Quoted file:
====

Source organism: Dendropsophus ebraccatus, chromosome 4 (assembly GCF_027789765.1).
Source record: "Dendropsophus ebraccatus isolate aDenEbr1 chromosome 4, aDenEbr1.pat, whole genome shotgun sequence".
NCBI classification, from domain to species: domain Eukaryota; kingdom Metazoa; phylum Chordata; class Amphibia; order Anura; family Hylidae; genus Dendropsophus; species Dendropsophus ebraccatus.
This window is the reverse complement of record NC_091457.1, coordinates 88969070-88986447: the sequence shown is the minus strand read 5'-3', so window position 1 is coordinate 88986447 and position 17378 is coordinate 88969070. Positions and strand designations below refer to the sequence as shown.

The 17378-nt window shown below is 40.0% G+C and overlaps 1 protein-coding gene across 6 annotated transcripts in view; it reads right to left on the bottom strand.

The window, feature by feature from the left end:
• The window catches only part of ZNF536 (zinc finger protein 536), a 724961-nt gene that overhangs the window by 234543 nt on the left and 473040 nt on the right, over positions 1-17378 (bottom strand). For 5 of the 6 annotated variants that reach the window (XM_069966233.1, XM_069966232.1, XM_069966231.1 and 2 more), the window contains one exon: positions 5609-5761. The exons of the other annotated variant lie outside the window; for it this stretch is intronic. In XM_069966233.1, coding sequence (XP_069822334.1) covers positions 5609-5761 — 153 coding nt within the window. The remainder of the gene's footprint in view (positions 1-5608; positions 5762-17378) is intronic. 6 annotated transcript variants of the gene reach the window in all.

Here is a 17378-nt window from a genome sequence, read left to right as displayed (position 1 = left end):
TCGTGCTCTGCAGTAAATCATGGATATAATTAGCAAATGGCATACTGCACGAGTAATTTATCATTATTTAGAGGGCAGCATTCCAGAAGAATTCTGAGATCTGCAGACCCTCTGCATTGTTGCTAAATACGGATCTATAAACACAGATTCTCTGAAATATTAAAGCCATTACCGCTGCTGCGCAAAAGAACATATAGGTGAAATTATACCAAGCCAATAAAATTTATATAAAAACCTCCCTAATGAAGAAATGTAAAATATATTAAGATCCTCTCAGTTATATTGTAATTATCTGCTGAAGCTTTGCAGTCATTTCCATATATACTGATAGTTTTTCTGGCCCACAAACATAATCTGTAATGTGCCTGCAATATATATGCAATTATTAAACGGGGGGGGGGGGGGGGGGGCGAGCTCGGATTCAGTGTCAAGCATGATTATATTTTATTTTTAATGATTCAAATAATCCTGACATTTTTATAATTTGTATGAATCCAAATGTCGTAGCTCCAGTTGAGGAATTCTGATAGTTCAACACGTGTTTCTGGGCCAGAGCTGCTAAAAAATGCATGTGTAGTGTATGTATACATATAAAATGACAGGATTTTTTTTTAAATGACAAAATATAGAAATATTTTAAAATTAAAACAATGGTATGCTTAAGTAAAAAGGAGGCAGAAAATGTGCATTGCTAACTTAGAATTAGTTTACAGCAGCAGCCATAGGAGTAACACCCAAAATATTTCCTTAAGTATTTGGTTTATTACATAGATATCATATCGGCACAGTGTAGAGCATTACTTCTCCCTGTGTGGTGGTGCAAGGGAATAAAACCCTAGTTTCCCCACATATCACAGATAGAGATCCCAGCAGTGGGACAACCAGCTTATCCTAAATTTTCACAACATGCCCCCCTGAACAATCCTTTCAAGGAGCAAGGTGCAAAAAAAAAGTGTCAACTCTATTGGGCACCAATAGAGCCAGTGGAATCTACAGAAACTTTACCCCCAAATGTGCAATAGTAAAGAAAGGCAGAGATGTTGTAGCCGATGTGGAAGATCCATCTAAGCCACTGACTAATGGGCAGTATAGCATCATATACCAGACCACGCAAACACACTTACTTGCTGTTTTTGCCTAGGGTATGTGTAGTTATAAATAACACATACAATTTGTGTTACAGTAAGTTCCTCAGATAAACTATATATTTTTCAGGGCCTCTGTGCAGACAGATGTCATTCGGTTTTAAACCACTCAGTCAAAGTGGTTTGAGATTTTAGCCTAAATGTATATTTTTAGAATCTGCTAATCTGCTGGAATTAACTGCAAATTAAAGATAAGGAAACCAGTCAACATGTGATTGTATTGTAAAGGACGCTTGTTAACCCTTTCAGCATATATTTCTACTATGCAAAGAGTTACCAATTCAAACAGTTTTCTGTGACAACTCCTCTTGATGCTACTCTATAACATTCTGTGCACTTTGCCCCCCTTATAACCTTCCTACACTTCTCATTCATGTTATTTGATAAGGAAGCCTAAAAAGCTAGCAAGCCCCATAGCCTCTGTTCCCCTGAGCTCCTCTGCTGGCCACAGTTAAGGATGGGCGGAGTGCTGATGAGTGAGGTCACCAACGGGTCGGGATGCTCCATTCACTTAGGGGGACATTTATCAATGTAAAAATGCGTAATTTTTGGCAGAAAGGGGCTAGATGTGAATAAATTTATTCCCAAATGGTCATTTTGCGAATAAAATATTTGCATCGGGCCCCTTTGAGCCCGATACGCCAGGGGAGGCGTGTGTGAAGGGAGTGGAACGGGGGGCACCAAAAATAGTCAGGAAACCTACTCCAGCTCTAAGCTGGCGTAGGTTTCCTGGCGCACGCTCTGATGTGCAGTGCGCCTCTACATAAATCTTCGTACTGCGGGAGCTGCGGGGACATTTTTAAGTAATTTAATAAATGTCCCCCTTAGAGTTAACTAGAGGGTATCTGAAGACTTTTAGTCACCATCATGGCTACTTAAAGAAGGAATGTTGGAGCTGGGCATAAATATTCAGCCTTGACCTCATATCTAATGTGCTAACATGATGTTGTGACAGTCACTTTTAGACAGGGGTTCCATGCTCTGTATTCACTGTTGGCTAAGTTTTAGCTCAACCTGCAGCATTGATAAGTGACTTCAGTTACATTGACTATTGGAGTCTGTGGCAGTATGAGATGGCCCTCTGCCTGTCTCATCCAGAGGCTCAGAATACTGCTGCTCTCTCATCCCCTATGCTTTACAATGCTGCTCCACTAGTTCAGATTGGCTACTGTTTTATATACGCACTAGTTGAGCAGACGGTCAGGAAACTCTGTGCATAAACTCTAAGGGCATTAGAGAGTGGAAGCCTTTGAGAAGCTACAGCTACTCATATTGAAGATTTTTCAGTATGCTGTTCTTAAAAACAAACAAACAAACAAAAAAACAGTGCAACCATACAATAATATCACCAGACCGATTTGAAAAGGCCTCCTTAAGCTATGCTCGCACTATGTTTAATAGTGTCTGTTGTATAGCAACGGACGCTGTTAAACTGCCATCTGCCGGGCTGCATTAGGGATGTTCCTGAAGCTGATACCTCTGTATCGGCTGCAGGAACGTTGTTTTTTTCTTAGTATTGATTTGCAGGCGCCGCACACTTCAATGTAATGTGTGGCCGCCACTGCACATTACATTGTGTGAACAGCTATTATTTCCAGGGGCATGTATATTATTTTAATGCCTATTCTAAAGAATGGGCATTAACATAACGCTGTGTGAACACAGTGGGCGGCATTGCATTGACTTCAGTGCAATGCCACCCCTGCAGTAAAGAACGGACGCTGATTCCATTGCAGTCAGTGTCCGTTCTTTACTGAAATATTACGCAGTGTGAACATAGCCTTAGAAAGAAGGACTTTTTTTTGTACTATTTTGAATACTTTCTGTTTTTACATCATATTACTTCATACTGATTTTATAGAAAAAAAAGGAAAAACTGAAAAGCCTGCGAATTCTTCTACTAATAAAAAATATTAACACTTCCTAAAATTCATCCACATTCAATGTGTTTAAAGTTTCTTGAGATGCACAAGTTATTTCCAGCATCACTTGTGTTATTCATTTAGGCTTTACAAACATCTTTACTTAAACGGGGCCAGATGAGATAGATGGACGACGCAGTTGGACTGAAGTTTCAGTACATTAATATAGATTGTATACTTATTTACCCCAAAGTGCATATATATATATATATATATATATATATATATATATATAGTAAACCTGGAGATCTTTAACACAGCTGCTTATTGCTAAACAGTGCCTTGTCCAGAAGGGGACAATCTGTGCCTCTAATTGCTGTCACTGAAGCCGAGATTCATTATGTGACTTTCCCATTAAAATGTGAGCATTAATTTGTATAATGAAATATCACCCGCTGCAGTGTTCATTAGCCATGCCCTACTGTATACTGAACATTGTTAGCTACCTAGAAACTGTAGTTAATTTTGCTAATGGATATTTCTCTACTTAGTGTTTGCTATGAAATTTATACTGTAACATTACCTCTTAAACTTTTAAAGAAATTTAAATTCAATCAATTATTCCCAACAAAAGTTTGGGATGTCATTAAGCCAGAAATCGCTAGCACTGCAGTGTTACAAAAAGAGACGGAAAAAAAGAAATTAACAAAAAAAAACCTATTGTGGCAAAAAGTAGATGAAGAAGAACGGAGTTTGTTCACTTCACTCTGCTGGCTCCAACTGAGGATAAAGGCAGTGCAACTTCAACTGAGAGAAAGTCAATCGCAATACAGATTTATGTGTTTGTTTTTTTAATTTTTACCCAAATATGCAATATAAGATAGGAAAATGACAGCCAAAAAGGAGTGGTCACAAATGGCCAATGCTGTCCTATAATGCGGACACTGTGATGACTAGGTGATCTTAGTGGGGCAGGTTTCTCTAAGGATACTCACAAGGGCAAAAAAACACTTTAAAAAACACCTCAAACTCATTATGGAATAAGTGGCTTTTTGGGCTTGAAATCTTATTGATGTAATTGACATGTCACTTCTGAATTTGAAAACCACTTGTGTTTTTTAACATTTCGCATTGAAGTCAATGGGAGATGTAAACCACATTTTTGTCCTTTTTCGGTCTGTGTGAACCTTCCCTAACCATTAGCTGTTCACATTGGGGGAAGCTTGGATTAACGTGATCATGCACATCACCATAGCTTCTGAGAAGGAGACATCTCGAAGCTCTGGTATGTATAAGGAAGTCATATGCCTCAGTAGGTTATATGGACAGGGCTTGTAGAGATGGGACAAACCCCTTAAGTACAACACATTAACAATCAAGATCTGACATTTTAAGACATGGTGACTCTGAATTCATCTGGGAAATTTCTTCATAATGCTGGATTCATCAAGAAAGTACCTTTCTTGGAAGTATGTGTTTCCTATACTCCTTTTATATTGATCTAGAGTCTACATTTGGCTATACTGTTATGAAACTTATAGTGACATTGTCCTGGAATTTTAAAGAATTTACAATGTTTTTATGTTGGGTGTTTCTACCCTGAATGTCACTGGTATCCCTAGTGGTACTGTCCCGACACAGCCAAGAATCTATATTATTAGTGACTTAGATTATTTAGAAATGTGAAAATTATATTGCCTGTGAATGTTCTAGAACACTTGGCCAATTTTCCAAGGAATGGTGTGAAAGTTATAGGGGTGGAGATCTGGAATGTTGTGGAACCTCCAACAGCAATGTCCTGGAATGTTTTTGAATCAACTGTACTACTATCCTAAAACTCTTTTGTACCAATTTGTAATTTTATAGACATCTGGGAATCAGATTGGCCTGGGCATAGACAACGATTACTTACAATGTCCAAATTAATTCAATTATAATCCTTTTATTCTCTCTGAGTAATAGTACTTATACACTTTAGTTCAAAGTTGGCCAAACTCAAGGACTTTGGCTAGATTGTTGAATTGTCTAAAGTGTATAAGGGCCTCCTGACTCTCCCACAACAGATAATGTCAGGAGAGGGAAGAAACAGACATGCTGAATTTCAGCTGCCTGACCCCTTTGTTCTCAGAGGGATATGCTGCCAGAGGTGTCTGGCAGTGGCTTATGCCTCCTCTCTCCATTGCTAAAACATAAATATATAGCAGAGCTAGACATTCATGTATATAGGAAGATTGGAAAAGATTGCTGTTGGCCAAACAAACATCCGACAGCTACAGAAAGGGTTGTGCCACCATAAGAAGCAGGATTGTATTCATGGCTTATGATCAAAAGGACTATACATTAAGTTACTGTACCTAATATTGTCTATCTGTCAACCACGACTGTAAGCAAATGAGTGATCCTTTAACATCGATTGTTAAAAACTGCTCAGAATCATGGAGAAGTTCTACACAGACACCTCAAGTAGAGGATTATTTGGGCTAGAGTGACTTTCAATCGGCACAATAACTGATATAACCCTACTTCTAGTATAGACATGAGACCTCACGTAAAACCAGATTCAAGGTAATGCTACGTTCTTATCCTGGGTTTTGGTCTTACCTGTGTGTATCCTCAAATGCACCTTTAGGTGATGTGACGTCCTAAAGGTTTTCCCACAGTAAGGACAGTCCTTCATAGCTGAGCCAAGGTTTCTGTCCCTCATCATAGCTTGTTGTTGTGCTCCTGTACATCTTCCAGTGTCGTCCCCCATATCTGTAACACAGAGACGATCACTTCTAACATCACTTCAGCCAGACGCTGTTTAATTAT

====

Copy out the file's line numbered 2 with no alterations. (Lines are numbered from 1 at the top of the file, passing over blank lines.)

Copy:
Source record: "Dendropsophus ebraccatus isolate aDenEbr1 chromosome 4, aDenEbr1.pat, whole genome shotgun sequence".